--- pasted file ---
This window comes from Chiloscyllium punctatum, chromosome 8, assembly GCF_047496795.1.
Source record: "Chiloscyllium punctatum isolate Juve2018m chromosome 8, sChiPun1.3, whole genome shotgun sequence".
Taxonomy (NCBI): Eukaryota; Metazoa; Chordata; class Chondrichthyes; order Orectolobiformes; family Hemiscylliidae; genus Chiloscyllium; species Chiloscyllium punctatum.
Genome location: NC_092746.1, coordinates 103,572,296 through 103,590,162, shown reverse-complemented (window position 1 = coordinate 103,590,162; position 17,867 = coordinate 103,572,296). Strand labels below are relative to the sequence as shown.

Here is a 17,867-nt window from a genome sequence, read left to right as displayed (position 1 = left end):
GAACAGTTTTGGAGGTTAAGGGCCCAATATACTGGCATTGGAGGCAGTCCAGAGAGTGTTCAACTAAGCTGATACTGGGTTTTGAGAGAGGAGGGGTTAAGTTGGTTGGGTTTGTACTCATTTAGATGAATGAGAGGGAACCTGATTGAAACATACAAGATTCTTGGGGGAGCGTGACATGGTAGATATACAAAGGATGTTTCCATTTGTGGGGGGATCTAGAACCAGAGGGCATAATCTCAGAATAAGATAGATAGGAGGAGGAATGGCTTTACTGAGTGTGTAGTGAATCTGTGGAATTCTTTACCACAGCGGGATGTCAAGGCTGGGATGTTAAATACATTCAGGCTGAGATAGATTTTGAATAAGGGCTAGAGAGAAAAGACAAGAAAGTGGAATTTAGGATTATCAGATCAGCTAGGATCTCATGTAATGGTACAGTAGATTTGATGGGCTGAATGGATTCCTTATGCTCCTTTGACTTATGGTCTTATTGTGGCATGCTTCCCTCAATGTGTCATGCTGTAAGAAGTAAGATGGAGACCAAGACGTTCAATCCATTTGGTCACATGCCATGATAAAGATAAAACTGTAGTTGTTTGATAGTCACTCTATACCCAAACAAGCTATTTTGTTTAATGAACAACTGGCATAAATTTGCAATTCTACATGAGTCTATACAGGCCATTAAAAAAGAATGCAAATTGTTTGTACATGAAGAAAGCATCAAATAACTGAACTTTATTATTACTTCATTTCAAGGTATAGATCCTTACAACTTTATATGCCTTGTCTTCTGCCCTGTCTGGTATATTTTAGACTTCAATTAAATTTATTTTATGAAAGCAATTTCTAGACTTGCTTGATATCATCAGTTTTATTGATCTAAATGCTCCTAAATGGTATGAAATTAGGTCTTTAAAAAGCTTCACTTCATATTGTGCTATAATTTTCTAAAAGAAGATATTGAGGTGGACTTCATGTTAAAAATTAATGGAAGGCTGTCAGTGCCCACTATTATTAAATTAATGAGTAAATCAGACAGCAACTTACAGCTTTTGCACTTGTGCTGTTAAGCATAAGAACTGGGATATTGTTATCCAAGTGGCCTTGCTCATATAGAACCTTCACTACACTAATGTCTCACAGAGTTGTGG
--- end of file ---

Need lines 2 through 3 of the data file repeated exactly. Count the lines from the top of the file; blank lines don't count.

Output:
Source record: "Chiloscyllium punctatum isolate Juve2018m chromosome 8, sChiPun1.3, whole genome shotgun sequence".
Taxonomy (NCBI): Eukaryota; Metazoa; Chordata; class Chondrichthyes; order Orectolobiformes; family Hemiscylliidae; genus Chiloscyllium; species Chiloscyllium punctatum.